Hungry Students

By Rebecca Calappi

The COVID-19 pandemic has caused a lot of disruption to daily life. In March, schools closed and in addition to social and academic needs, many children were left without a source of food. That’s when the Macomb Intermediate School District, Macomb County and the school districts put the pedal to the metal to make sure little bellies stayed satisfied.

Carolyn Thomas is a child nutrition consultant for Macomb County. “At the county level, the most heroic efforts took place when schools closed on March 13,” she said. “Every single school district opened on Monday with a plan in place to keep students fed. They’ve been working since then to keep students healthy and well fed to keep learning.”

Coordinating meals for thousands of children while maintaining safety was nothing short of a supply-chain miracle. Some school districts, such as Lake Shore, coordinated contact-free pick ups daily; others established bus routes for food drop off, and some, such as the MISD, delivered door-to-door.

Through MISD, more than 320,000 meals were delivered to special needs students who often have compromised immune systems. Delivering directly to homes was the best way to keep the kids, and their families, safe.

Through September, more than 7 million meals were served to students in Macomb County since March. That’s akin to feeding a meal to everyone in Massachusetts.

According to Mike Musary, superintendent, Armada Area Schools, the district was still paying the bus drivers after schools closed, so they decided to run bus routes. Families would be at predetermined stops, busses would drive up and a food hand-off would take place.

But the logistics only get more complicated. It’s not just the inschool learners who need to be fed. Kids who are in cohorts and who are 100 percent virtual need food, too.

“When school started, it required school nutrition programs to pivot again and start running more than one type of food distribution service model simultaneously,” explained Thomas. “In schools that are face-to-face, virtual and cohorts, in all cases, the districts are obligated to feed the students to enable them to be at their best learning. A student can’t learn if they’re hungry. You exacerbate that with the social and emotional wellbeing, the last thing we want is for food or access to food to be a problem for any family.”

Families who receive food get a week’s worth of meals at one pick-up. In addition to meals, the package includes food safety instructions, reheating instructions and information on how long to keep the food. A typical lunch includes whole grains, a protein, fruit, vegetables and milk.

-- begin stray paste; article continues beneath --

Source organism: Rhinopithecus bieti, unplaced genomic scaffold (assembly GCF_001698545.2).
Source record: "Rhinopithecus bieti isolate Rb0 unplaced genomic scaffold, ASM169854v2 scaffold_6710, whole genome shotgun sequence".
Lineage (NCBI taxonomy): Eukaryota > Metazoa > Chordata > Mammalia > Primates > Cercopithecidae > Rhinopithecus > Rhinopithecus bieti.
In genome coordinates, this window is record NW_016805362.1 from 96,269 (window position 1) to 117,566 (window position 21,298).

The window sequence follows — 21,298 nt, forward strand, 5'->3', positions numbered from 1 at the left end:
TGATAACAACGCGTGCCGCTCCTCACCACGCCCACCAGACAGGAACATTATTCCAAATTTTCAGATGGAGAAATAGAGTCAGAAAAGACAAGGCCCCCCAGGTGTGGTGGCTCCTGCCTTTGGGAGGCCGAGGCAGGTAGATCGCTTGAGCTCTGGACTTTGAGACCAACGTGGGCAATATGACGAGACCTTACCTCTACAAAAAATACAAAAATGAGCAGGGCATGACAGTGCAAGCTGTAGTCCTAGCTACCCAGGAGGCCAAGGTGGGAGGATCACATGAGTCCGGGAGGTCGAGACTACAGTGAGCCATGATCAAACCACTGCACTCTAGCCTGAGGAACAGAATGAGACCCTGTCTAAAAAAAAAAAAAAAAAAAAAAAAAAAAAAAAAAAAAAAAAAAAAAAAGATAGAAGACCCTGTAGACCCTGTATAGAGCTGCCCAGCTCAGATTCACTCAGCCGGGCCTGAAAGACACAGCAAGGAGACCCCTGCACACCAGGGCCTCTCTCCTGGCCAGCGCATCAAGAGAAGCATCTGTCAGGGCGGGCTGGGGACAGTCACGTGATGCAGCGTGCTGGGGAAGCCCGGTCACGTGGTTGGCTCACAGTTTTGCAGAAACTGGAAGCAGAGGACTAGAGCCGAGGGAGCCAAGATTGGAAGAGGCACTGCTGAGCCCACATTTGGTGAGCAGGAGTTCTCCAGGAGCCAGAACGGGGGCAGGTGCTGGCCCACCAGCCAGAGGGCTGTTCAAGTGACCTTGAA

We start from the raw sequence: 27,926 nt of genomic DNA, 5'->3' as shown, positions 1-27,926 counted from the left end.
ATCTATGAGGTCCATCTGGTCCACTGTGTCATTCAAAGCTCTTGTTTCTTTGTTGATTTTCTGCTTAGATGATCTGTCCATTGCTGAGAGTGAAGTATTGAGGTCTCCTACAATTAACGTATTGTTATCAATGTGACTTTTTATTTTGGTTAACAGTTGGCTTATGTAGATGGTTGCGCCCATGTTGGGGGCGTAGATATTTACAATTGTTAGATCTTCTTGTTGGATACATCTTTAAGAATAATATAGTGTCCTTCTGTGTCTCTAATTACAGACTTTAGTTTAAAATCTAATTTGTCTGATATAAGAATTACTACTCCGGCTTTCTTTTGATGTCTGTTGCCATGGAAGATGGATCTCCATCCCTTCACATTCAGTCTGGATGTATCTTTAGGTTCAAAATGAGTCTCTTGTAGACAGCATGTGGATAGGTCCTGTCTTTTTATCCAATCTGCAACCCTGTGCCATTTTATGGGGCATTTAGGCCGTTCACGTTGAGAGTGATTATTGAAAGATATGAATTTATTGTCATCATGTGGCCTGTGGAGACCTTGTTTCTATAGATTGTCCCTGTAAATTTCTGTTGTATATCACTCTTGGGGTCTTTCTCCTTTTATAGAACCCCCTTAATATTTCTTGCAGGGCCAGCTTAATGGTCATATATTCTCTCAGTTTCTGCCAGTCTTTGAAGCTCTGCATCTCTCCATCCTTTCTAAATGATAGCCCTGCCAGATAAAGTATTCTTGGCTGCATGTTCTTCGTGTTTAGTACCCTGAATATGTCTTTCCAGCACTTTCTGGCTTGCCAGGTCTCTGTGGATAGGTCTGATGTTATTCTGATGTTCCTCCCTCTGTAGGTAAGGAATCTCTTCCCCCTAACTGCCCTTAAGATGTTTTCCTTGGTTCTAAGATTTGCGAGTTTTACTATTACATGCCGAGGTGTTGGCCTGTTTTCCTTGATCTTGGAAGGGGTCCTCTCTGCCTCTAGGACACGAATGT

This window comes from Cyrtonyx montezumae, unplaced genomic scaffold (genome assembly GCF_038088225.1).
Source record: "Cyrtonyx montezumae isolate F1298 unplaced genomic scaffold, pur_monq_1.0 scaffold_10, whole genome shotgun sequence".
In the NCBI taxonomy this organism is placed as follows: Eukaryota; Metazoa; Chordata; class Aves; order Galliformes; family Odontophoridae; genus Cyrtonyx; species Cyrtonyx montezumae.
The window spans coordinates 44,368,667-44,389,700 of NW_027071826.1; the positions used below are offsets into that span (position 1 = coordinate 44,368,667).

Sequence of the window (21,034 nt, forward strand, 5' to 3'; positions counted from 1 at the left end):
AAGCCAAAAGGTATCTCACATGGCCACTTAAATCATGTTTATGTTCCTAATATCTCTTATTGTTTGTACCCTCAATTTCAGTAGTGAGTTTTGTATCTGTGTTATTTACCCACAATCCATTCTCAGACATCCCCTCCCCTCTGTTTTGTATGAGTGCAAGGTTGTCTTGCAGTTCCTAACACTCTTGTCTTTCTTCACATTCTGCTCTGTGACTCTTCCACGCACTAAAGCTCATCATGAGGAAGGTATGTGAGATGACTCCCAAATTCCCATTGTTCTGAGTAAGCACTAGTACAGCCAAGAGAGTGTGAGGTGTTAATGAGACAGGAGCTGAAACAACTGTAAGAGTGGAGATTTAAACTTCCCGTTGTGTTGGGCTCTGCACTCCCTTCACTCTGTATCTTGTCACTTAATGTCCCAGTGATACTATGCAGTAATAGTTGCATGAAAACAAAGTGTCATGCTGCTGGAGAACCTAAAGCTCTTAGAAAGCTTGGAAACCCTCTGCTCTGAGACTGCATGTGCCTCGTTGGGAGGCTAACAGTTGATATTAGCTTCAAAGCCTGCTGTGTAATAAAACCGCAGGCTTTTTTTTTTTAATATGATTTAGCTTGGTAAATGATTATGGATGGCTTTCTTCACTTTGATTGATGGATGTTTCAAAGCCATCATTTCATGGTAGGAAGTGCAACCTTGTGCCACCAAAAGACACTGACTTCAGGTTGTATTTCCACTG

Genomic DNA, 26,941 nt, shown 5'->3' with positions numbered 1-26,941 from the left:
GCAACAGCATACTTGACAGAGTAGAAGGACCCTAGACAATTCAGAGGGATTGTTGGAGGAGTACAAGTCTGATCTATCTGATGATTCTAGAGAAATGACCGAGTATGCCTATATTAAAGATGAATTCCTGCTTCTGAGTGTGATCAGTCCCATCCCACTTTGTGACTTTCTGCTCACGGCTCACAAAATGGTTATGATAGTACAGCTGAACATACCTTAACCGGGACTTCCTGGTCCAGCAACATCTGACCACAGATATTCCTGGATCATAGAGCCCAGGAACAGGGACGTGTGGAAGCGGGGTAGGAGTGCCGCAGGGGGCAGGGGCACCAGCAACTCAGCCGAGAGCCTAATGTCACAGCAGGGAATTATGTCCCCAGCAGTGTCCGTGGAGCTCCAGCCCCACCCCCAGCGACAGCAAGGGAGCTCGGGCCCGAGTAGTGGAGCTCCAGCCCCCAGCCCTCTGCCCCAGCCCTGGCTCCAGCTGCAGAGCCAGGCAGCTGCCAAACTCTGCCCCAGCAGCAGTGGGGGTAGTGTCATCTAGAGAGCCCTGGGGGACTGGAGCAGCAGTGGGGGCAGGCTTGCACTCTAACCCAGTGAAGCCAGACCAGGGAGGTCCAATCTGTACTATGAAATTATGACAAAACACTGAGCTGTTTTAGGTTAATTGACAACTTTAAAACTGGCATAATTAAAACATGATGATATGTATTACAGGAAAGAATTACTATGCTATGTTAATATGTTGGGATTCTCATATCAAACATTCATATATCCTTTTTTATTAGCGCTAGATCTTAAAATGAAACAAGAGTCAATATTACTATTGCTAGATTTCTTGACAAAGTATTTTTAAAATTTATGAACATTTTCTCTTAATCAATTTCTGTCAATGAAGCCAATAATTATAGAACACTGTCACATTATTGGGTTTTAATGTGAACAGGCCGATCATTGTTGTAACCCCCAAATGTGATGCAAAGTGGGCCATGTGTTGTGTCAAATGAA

“It isn’t what you might think of as snack foods. We send home macaroni and cheese and rotini with meat sauce. Some districts send home Bosco sticks, chicken tenders, sub sandwiches, chili, cheeseburgers, chicken patty sandwiches,” said Thomas. “It isn’t good nutrition unless it’s consumed.”

In addition to the regular breakfast and lunches delivered door to door by the MISD, there are additional food programs running now.

The numerous people who make this possible are keeping students at the forefront in this crisis.

Thomas added, “Since March, we’ve had so many families in Macomb County who lost their job or who have been underemployed. The need for our services has increased exponentially,” said Thomas. “Families have been able pick up the Farmers to Families Foodbucks program from USDA, which will run through the end of December. We also have Gleaners Community Food Banks distributing food at three MISD buildings.”

Behind the scenes, keeping the food programs running, is the government.

“We’ve had tremendous support from the USDA with waivers that extended programs called Unanticipated School Closure program. On July 1, they continued the summer food service program and it’s continuing now, which is unprecedented. It’s enabled all students regardless of need to get free lunch and it’s all facilitated and administered through Michigan Department of Education,” said Thomas.

The numerous people who make this possible are keeping students at the forefront in this crisis.

“The challenges that we have faced in the last few months have become opportunities to service our children in the best way possible. I’m so incredibly grateful to be part of this right now,” said Thomas.

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